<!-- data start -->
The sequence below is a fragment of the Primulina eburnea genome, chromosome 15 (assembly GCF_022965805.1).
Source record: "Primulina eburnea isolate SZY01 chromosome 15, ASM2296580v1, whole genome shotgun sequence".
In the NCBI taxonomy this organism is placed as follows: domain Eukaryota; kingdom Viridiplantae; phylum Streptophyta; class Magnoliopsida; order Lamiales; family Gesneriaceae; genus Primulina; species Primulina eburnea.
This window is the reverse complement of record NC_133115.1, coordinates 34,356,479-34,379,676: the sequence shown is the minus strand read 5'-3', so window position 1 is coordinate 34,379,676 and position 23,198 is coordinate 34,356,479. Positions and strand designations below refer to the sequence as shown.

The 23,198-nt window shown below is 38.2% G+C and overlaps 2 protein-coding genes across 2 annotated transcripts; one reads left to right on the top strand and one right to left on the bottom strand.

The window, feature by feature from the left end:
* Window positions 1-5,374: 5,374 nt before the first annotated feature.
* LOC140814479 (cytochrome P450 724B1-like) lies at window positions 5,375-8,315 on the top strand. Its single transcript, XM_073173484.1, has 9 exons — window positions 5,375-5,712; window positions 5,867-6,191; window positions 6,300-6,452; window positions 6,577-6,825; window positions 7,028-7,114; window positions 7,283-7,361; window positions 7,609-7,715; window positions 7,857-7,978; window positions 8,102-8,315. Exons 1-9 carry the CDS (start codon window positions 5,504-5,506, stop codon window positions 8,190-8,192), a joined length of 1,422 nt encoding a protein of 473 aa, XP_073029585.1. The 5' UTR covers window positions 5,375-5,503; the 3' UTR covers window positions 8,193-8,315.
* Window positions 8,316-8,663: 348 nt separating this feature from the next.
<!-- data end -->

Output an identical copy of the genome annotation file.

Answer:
The sequence below is a fragment of the Primulina eburnea genome, chromosome 15 (assembly GCF_022965805.1).
Source record: "Primulina eburnea isolate SZY01 chromosome 15, ASM2296580v1, whole genome shotgun sequence".
In the NCBI taxonomy this organism is placed as follows: domain Eukaryota; kingdom Viridiplantae; phylum Streptophyta; class Magnoliopsida; order Lamiales; family Gesneriaceae; genus Primulina; species Primulina eburnea.
This window is the reverse complement of record NC_133115.1, coordinates 34,356,479-34,379,676: the sequence shown is the minus strand read 5'-3', so window position 1 is coordinate 34,379,676 and position 23,198 is coordinate 34,356,479. Positions and strand designations below refer to the sequence as shown.

The 23,198-nt window shown below is 38.2% G+C and overlaps 2 protein-coding genes across 2 annotated transcripts; one reads left to right on the top strand and one right to left on the bottom strand.

The window, feature by feature from the left end:
* Window positions 1-5,374: 5,374 nt before the first annotated feature.
* LOC140814479 (cytochrome P450 724B1-like) lies at window positions 5,375-8,315 on the top strand. Its single transcript, XM_073173484.1, has 9 exons — window positions 5,375-5,712; window positions 5,867-6,191; window positions 6,300-6,452; window positions 6,577-6,825; window positions 7,028-7,114; window positions 7,283-7,361; window positions 7,609-7,715; window positions 7,857-7,978; window positions 8,102-8,315. Exons 1-9 carry the CDS (start codon window positions 5,504-5,506, stop codon window positions 8,190-8,192), a joined length of 1,422 nt encoding a protein of 473 aa, XP_073029585.1. The 5' UTR covers window positions 5,375-5,503; the 3' UTR covers window positions 8,193-8,315.
* Window positions 8,316-8,663: 348 nt separating this feature from the next.